A federal judge in California today ruled that the Golden State’s 10-day waiting period violates the Second Amendment “as applied to those individuals who successfully pass” the state’s background check prior to the ten days, and who are already in lawful possession of an additional firearm, and the Second Amendment Foundation is hailing the ruling.
It’s a significant victory for SAF and Calguns Foundation. In his 56-page ruling, Senior Judge Andrew W. Ishii of the U.S. District Court for the Eastern District of California also noted that the waiting period violates the Second Amendment for individuals who pass the background check and who possess a valid CCW license.
They’re already talking about the ruling on the Calguns forum. SAF founder and Executive Vice President Alan Gottlieb said in a statement to the press that Judge Ishii’s ruling “clearly addressed the issue we put before the court.” The case did not challenge the constitutionality of waiting periods as a whole, and the judge clearly noted that the court is “expressing no opinion on the constitutionality of the 10-day waiting period in general or as applied to first time California firearms purchasers.”
But common sense appears to have prevailed. After all, Gottlieb observed, what is the point of requiring a waiting period for someone who already owns a gun and who has a concealed carry permit?
Buried in the text of Judge Ishii’s opinion are some gems. At one point, the judge observes, “The nature and unique requirements of CCW licenses are such that it is unlikely that CCW license holders would engage in impulsive acts of violence. CCW license applicants must demonstrate good moral character. Engaging in unlawful acts of violence is inconsistent with good moral character.”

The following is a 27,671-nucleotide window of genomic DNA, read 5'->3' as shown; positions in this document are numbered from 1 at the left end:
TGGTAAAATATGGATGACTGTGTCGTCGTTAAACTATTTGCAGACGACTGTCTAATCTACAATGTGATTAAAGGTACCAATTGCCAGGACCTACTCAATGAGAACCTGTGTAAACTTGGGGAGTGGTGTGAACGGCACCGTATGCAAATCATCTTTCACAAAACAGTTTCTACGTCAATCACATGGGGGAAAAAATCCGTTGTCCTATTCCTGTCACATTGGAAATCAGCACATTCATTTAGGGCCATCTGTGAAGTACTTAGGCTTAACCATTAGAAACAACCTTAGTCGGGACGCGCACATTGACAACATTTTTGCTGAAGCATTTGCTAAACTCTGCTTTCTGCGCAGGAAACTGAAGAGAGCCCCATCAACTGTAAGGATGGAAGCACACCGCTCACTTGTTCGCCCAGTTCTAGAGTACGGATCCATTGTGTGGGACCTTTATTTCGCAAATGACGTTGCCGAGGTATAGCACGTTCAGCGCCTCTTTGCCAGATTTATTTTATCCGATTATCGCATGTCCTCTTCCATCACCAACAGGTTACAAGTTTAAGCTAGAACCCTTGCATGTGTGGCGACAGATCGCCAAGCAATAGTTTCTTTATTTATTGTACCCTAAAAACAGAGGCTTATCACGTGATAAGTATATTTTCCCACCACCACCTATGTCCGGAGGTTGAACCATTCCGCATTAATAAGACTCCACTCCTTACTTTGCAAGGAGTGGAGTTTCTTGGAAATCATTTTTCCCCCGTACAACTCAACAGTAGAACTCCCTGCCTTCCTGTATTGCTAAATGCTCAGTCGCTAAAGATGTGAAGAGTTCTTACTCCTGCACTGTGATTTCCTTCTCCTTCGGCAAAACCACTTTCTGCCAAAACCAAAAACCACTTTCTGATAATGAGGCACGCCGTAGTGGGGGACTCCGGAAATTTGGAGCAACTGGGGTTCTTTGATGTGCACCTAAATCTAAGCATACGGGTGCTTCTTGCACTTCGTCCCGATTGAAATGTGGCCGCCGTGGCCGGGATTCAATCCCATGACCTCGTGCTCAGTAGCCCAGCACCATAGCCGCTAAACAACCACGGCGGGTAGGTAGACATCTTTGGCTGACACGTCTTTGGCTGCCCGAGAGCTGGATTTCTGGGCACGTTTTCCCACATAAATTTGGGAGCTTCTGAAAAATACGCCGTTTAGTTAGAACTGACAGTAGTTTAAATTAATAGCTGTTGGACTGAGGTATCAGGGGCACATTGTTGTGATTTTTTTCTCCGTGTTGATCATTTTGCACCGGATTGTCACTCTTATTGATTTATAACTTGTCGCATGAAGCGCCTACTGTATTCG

In another spot, Judge Ishii notes, “There is no evidence to suggest that waiting periods imposed by the government would have been accepted and understood to be permissible under the Second Amendment.”
Today’s ruling chalks up another important score for SAF, in that Judge Ishii referred to other cases brought by the foundation, including McDonald v. City of Chicago, Ezell v. City of Chicago and Moore v. Madigan. This led SAF General Counsel Miko Tempski to observe that SAF’s litigation strategy is paying off.
“With this victory,” Tempski said, “years of SAF and Calguns Foundation litigation are coming to fruition. We have built a solid foundation that allows us to successfully challenge irrational laws like this.”
Gun rights activists will argue that the Second Amendment has been eroded gradually over time. Reversing those erosions and restoring the right to keep and bear arms will likewise not happen overnight. Much of what is happening today with gun rights has occurred only because of the 2008 Heller and 2010 McDonald cases. Essentially, the courts are plowing new legal ground, and they are doing it carefully, one furrow at a time.